RE: ARIA roles for charts

I'll have to see if there's a JavaScript sonification library that you can use. Tone.js immediately comes to mind. A Google search on "javascript sonification library" brought up lots of promising results, so I'd start there.

As for the lack of interactivity, I'm not so sure about the concerns here? I think when implemented incorrectly, they are hard/frustrating to use, but that's because they may be implemented incorrectly. I hesitate to claim that interactive regions are hard to use, as that seems like 10 logical steps too far, and is a position I definitely disagree with.

Same for tables, wen accessibly done, they are fine, especially for tabular data. Let's not let misconceptions around "tables are bad" or "tables are inaccessible" get in the way of reality, which is that accessible tables are exactly that, accessible.

When you say certain aria-labels get brailled out and others don't, we'd need examples to help debug that, of course. The discussion around braille labels being separate is here:

Oh, for the SVG stuff, SVGDraw comes to mind as a way of generating SVG from simpler markup or from within a GUI application.

let me know if I missed anything.

Take care,
President, Prime Access Consulting, Inc.
Phone: 919-345-3832
Twitter: @SinaBahram
Personal Website:

-----Original Message-----
From: Christopher-A. Kopel <> 
Sent: Thursday, November 7, 2019 8:54 AM
Subject: Re: ARIA roles for charts

Hello Sina!

Thank you very much for your quick answer and all the input! -- Honestly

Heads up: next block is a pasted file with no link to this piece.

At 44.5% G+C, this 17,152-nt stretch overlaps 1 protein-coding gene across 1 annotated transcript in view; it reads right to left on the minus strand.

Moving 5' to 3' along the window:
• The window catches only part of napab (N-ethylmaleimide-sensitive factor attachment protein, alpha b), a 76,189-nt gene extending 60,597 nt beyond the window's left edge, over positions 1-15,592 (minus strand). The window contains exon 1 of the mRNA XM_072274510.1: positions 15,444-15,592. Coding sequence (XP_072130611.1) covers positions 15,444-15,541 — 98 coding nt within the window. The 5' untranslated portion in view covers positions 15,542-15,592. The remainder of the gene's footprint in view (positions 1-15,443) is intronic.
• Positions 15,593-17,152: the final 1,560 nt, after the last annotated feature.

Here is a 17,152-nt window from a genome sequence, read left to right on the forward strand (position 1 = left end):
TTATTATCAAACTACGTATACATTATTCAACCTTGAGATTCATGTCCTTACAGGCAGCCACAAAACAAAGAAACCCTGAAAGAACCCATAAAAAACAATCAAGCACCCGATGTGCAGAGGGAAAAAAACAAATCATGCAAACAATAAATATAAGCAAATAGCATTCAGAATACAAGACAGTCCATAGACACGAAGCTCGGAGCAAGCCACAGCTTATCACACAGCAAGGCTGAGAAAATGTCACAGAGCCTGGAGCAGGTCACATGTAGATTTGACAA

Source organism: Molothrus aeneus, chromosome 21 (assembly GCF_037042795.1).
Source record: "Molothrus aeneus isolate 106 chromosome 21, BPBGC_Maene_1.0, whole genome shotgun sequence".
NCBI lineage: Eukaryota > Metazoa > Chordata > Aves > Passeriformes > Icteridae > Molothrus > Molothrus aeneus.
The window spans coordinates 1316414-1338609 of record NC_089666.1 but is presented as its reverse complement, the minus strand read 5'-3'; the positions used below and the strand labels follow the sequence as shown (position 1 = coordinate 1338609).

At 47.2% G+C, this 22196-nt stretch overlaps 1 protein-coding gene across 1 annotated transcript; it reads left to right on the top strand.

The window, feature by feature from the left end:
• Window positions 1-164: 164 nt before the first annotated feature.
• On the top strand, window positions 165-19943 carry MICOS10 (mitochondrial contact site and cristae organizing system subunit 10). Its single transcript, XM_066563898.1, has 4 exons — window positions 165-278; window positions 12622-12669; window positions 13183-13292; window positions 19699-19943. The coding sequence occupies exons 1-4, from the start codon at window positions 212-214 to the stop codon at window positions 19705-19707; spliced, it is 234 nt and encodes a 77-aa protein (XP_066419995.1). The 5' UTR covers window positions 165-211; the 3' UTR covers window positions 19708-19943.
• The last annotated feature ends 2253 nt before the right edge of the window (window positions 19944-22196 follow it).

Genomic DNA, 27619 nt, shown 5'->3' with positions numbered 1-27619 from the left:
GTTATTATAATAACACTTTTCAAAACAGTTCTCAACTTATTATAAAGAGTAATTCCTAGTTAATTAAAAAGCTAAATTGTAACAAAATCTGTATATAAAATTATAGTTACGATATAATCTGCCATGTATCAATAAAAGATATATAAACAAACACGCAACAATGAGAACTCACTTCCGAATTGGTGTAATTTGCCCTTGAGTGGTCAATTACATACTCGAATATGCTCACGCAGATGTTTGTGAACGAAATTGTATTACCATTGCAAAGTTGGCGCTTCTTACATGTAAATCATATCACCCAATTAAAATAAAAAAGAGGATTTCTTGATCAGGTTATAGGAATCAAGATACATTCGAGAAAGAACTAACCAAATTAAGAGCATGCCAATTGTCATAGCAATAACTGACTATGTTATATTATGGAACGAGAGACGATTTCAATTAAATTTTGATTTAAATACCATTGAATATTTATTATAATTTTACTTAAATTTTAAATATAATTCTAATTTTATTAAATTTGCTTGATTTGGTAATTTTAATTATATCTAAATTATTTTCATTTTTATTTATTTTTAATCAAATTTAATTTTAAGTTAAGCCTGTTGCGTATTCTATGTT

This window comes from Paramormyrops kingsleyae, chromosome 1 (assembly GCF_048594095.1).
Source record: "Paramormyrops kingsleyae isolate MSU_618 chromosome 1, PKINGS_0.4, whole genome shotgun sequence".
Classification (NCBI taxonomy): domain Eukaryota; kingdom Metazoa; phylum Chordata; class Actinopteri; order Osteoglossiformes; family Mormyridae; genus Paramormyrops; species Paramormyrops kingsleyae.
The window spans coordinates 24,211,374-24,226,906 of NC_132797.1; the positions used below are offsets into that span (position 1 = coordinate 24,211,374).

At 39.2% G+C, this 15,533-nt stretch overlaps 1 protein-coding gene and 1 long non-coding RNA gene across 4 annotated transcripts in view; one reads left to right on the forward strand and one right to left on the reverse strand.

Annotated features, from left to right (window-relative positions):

speaking, it would have been even more helpful a year ago when I was 
searching a concrete topic for my thesis and started my thread here... 
Now I've already spent a lot of time on this project, and my parents and 
my future employer won't stop asking me when I'll finally be done with 
all that stuff... ;-) In other words: I'd love to do all the things you 
suggest, but I'm afraid I don't have the time for that left, at least 
not at the moment... The good news is that my tool will, of course, be 
open source, and I'm doing my best to design it in a modular way so that 
it can be extended by more features quite easily. I hope it will keep on 
growing and maturing after I have graduated and, eventualy, become 
something like what you (and I) imagine.

On the other hand, I think my summary of what I'm doing was a bit 
misleading, so let me briefly describe it in a bit more detail: Once you 
encounter an SVG image on a web page and you press Enter or Space on it, 
a modal dialogue opens showing all the useful things the tool can find 
inside the SVG: First, the titles of the image, charts, and/or data 
series, and for each axis and legend its title and range. Then you can 
open one or more data series and for each series you get a list of the 
contained data points with label and value which you can also sort by 
value in increasing or decreasing order. I do include statistics for all 
data series and comparisons of any data point as well to these 
statistics as to other data points in the same and in other data series. 
Of course, it shall be possible to quickly navigate not only within one 
data series but also across data series, say, among all data points for 
the same x-label. -- As my girlfriend and me are blind as well (and she 
has no scientific background), I know well how difficult it can be to 
get "the message" of data visualisations and that just presenting them 
in a textual way is by far not enough. I'd also like to have 
sonification; my prof doesn't want to focus on that though, but if you